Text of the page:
COVID: Increase in cases in Israel unlikely caused by Omicron - experts

As of Sunday, only two people infected with Omicron had been identified in the country. Another 12 cases were under investigation.

 TEST TUBE with coronavirus label is seen at the end of January.  (photo credit: REUTERS)
TEST TUBE with coronavirus label is seen at the end of January.
(photo credit: REUTERS)

The increase in corona cases registered in Israel in the past few days is unlikely to have been caused by the new Omicron variant, two experts said on Sunday.

“In Israel, we regularly do genetic sequencing of samples of PCR results, and we have not detected the variant before the case of individuals recently coming back from abroad,” said epidemiologist Prof. Nadav Davidovitch, director of Ben-Gurion University School of Public Health. “We can further examine the question but it does not look like this is the case.”

As of Sunday, two people infected with Omicron had been identified in the country, with another 12 cases under investigation.

“We did not see any case of the variant two or three weeks ago,” confirmed Prof. Cyrille Cohen, head of the immunotherapy laboratory at Bar-Ilan University. “The increase in cases is due to the Delta variant.”

Davidovitch said that vaccinating children ages 5-11 is an important tool to prevent a further wave in Israel, but not the only one.

This undated transmission electron microscope image shows SARS-CoV-2, also known as novel coronavirus, the virus that causes COVID-19, isolated from a patient in the U.S. Virus particles are shown emerging from the surface of cells cultured in the lab. The spikes on the outer edge of the virus parti (credit: NIAID-RML/FILE PHOTO/HANDOUT VIA REUTERS)This undated transmission electron microscope image shows SARS-CoV-2, also known as novel coronavirus, the virus that causes COVID-19, isolated from a patient in the U.S. Virus particles are shown emerging from the surface of cells cultured in the lab. The spikes on the outer edge of the virus parti (credit: NIAID-RML/FILE PHOTO/HANDOUT VIA REUTERS)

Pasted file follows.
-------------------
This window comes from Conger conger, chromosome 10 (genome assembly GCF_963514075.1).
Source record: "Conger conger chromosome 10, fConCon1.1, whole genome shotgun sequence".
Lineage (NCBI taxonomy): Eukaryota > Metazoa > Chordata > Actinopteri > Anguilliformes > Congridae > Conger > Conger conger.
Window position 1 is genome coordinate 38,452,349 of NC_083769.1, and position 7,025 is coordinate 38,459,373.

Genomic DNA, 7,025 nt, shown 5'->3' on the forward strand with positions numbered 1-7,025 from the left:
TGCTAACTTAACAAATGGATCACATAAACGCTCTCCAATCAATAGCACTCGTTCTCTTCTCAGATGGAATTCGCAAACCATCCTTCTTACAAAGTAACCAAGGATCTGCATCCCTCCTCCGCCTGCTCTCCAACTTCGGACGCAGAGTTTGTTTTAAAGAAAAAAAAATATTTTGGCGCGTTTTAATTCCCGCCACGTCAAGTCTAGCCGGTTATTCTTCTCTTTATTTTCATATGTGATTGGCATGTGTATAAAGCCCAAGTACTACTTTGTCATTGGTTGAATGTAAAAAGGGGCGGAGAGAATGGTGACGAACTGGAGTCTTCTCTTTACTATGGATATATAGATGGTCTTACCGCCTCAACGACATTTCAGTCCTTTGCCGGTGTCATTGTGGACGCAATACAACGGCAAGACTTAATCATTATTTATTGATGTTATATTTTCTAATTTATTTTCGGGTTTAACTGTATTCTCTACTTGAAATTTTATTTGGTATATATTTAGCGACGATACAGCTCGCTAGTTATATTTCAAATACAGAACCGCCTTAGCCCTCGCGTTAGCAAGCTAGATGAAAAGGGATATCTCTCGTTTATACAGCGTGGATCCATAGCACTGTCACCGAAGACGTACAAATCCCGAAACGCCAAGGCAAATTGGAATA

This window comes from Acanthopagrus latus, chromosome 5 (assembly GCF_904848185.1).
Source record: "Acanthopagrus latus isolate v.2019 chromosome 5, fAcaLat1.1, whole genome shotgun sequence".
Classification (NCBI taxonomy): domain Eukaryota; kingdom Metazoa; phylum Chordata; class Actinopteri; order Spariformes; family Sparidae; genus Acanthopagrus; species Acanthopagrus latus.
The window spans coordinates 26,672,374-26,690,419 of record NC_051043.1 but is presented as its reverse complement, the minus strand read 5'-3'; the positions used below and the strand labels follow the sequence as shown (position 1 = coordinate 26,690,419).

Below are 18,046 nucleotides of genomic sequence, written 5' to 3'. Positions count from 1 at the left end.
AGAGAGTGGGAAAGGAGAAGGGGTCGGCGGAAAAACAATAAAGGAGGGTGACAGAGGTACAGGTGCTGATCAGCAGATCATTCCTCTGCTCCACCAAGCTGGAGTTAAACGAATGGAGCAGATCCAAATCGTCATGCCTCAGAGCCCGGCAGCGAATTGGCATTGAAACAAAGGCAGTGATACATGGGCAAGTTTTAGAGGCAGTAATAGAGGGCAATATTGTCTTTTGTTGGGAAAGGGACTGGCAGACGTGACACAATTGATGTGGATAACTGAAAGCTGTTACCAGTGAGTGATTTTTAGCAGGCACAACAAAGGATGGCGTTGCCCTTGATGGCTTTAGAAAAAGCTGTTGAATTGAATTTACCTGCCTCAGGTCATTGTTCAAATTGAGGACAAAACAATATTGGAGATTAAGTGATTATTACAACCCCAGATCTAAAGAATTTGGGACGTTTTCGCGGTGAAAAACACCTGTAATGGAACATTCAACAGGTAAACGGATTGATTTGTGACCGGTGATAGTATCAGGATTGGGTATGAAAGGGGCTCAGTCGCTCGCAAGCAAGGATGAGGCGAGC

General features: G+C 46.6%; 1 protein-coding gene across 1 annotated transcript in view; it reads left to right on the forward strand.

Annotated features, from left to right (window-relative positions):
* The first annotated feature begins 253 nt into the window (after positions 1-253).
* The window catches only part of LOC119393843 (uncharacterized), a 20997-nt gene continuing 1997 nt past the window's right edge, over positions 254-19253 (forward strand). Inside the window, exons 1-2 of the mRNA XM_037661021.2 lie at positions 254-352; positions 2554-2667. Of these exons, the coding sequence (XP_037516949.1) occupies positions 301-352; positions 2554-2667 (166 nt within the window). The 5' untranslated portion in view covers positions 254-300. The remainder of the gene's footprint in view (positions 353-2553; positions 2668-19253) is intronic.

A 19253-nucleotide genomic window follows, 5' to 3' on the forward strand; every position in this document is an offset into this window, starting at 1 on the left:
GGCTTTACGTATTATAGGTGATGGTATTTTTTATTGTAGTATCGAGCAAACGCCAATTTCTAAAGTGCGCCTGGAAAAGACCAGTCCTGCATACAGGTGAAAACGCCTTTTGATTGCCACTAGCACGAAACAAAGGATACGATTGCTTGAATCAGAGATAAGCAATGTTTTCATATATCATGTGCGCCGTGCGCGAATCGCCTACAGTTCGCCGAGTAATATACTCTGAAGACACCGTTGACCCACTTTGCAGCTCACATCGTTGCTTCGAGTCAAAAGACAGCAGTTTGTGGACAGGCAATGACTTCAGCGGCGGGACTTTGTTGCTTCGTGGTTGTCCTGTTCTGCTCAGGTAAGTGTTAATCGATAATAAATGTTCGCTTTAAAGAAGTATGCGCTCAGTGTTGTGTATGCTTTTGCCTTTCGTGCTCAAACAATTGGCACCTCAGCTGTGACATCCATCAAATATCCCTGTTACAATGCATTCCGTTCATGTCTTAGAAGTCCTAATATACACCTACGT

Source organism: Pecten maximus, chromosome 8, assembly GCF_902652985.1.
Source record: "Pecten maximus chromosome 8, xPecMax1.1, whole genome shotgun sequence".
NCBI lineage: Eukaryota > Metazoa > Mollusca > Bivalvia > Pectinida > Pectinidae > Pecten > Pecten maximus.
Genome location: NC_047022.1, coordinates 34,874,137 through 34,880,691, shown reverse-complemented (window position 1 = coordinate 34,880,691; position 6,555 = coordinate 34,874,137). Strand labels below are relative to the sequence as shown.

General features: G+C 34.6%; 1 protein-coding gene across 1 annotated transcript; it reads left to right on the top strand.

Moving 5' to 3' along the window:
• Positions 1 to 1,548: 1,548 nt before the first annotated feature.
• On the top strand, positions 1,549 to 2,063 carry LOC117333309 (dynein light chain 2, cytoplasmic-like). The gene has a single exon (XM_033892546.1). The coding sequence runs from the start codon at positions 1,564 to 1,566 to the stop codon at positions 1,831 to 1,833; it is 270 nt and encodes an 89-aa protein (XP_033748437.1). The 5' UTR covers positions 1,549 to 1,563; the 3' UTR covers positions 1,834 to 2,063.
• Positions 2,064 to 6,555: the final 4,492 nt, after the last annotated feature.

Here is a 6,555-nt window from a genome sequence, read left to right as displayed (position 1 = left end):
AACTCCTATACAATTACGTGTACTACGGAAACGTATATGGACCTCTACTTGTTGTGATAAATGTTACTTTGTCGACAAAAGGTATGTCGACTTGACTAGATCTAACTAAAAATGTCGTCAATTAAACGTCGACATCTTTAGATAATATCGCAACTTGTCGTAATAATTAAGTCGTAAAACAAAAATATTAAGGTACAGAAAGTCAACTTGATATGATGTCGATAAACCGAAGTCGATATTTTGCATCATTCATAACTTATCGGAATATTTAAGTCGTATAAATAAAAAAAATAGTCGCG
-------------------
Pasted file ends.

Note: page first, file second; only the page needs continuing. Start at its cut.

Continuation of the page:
“I think it is correct to employ a multi-layer approach, including vaccination for children as well as adults who have not been inoculated or need a booster; contact tracing; ventilation of close spaces including classrooms; and sampling of the sewages to check for the presence of the virus and the variants,” he said. “We should also enforce mask-wearing and the Green Pass.”

While vaccination is important in general, Cohen said that in the case of Omicron, it is too early to determine whether the vaccine is effective against it.

“Looking at the variant, I hope that the vaccine is at least partially effective against it, but we do not know yet,” he noted. “It is going to take another two weeks or so.”

There are already indications that Omicron spreads two to six times quicker than Delta.

“Also for that, it is a little early, we are only talking about predictions,” Cohen said. “We do see it is the more mutated variant so far – we see many mutations in the spike protein.”

Both Cohen and Davidovitch said that it is also premature to conclude whether the morbidity caused by the variant is relatively mild or more severe.

As for the government’s decision to close the borders to foreigners, put several countries under a travel ban, and require vaccinated Israelis who return from abroad to quarantine for three days, Cohen said that he believed it was the right move.

“Israel’s approach has been extremely conservative, but I believe that even if it is painful it makes sense,” he said. “In the first wave, closing the borders allowed us to have a relatively low number of deaths. While we cannot necessarily prevent a variant from spreading, we can at least contain it until we know more about it and decide what to do.”

Israel had 7,406 active cases as of Sunday night.

Between November 21 and 27, 509 new virus carriers were identified on average every day. The previous week they were 456, and the one before that 443.